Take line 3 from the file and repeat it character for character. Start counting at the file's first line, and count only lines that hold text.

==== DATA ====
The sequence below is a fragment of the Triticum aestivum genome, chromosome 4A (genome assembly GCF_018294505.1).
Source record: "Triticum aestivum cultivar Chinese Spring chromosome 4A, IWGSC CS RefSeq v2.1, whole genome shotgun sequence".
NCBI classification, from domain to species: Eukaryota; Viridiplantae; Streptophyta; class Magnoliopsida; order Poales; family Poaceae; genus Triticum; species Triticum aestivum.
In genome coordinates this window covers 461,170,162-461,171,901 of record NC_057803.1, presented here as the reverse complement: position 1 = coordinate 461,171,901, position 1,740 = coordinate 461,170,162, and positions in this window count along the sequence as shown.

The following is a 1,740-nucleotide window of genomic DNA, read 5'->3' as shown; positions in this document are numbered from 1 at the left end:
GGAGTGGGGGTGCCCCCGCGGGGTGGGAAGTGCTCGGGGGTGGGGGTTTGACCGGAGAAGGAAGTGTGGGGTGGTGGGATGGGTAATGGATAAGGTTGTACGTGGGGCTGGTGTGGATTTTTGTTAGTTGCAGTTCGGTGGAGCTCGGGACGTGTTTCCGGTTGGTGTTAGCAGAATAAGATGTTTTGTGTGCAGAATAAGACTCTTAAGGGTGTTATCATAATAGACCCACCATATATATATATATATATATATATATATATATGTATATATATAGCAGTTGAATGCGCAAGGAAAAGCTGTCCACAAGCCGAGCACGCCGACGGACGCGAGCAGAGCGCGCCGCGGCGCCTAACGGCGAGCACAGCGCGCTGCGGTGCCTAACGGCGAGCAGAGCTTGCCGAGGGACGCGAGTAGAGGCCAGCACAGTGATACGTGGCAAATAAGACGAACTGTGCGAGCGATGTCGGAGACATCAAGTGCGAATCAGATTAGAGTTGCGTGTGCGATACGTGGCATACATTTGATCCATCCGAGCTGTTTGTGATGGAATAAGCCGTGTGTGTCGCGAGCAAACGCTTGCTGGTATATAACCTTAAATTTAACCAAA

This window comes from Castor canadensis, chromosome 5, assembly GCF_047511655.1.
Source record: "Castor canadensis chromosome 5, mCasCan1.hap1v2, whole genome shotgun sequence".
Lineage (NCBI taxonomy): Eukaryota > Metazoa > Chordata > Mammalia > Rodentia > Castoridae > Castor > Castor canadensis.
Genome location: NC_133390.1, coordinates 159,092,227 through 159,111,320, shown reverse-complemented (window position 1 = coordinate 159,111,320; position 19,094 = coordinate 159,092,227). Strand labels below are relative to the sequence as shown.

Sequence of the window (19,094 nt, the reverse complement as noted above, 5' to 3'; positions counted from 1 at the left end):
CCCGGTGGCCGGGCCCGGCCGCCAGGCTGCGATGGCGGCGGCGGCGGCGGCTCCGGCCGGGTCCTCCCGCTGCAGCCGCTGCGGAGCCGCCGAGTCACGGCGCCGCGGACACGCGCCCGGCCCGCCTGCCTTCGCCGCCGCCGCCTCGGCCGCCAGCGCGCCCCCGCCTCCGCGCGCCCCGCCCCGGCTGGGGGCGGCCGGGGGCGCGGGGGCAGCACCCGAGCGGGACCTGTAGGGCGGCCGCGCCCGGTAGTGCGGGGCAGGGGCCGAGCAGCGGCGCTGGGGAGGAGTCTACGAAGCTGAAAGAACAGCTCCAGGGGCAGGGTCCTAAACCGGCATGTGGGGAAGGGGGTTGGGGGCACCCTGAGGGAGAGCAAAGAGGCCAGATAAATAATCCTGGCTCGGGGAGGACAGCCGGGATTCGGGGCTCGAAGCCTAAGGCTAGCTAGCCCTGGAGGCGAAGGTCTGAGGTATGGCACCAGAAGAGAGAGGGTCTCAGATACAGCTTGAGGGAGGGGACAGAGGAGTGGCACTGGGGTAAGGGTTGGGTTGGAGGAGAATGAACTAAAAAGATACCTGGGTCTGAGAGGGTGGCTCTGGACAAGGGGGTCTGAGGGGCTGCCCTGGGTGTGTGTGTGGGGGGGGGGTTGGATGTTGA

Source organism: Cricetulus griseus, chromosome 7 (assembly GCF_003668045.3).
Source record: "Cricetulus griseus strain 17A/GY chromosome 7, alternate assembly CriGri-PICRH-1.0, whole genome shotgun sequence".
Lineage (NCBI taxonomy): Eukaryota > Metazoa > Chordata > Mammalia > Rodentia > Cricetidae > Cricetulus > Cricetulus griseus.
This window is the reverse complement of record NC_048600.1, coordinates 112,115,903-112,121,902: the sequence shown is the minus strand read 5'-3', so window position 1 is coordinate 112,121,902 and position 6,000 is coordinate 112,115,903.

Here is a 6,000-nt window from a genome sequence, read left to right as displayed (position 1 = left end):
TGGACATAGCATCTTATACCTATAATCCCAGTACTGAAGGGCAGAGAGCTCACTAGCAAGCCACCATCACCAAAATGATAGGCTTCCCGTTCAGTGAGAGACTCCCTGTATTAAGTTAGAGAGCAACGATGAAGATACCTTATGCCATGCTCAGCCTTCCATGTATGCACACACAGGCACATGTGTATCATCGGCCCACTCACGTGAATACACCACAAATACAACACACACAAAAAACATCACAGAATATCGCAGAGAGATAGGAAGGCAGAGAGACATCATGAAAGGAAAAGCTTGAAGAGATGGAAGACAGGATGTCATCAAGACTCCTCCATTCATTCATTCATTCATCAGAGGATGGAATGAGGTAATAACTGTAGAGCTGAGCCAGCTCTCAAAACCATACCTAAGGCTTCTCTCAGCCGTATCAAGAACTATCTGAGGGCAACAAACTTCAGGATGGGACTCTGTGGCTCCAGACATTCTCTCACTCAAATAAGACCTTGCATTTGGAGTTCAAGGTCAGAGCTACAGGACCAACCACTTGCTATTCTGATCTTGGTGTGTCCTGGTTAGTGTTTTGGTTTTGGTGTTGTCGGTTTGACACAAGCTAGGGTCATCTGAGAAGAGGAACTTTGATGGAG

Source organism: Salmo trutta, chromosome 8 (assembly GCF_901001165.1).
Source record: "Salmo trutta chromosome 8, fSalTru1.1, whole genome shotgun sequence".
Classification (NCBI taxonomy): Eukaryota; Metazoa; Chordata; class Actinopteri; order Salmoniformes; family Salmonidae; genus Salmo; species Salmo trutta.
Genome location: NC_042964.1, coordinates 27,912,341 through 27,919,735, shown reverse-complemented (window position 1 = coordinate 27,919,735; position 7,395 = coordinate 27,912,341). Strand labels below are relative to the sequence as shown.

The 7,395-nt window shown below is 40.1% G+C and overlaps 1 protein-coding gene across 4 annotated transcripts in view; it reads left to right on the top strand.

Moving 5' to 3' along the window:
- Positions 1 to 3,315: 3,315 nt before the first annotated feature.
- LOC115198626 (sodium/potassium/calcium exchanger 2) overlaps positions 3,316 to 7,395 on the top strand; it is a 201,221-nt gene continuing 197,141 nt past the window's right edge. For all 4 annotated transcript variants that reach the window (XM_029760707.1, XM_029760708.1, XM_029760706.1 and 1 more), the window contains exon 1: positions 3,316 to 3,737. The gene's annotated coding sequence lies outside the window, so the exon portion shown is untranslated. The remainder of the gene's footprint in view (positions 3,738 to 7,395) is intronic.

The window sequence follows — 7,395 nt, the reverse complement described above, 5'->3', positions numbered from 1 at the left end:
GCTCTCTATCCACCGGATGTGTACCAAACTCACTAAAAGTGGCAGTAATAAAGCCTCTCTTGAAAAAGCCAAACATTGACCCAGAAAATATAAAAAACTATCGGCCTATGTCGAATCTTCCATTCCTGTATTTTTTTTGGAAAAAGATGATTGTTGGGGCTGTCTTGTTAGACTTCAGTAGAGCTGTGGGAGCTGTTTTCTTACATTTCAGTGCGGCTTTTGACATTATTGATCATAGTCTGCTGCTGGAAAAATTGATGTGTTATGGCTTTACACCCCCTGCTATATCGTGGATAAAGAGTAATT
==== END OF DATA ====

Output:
NCBI classification, from domain to species: Eukaryota; Viridiplantae; Streptophyta; class Magnoliopsida; order Poales; family Poaceae; genus Triticum; species Triticum aestivum.